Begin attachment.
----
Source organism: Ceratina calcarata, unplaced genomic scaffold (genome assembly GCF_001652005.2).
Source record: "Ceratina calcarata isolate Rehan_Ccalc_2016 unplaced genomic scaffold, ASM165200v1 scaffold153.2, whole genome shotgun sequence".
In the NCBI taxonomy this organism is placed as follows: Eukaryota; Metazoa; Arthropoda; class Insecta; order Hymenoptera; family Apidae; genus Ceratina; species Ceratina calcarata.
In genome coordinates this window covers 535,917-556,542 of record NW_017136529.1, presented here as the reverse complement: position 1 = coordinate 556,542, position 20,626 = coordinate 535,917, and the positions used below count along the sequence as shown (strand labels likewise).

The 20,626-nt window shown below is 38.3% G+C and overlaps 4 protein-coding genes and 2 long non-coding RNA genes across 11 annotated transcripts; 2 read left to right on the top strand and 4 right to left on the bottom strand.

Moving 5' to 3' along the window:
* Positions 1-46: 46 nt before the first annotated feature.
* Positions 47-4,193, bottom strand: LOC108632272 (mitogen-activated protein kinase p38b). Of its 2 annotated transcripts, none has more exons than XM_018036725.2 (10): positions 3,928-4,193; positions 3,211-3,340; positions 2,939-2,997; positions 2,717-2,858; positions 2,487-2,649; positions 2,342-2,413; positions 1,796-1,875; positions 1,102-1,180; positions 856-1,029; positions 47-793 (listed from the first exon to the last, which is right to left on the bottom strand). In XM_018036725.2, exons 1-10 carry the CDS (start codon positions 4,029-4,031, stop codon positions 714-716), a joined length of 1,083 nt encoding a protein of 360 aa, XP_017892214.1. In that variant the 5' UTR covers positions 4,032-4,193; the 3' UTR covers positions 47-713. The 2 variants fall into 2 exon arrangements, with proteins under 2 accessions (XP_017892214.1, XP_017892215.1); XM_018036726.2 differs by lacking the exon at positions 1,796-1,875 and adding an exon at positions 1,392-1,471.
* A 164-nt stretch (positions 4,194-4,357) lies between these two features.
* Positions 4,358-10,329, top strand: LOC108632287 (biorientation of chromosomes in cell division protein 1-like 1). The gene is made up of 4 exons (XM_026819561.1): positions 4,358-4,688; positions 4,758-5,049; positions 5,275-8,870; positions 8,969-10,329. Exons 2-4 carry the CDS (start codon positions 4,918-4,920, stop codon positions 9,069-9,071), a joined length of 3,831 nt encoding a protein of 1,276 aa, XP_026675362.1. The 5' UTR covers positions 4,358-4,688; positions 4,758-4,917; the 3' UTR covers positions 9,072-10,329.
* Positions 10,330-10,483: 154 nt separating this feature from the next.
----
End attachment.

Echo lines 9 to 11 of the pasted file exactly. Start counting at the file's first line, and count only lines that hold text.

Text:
* A 164-nt stretch (positions 4,194-4,357) lies between these two features.
* Positions 4,358-10,329, top strand: LOC108632287 (biorientation of chromosomes in cell division protein 1-like 1). The gene is made up of 4 exons (XM_026819561.1): positions 4,358-4,688; positions 4,758-5,049; positions 5,275-8,870; positions 8,969-10,329. Exons 2-4 carry the CDS (start codon positions 4,918-4,920, stop codon positions 9,069-9,071), a joined length of 3,831 nt encoding a protein of 1,276 aa, XP_026675362.1. The 5' UTR covers positions 4,358-4,688; positions 4,758-4,917; the 3' UTR covers positions 9,072-10,329.
* Positions 10,330-10,483: 154 nt separating this feature from the next.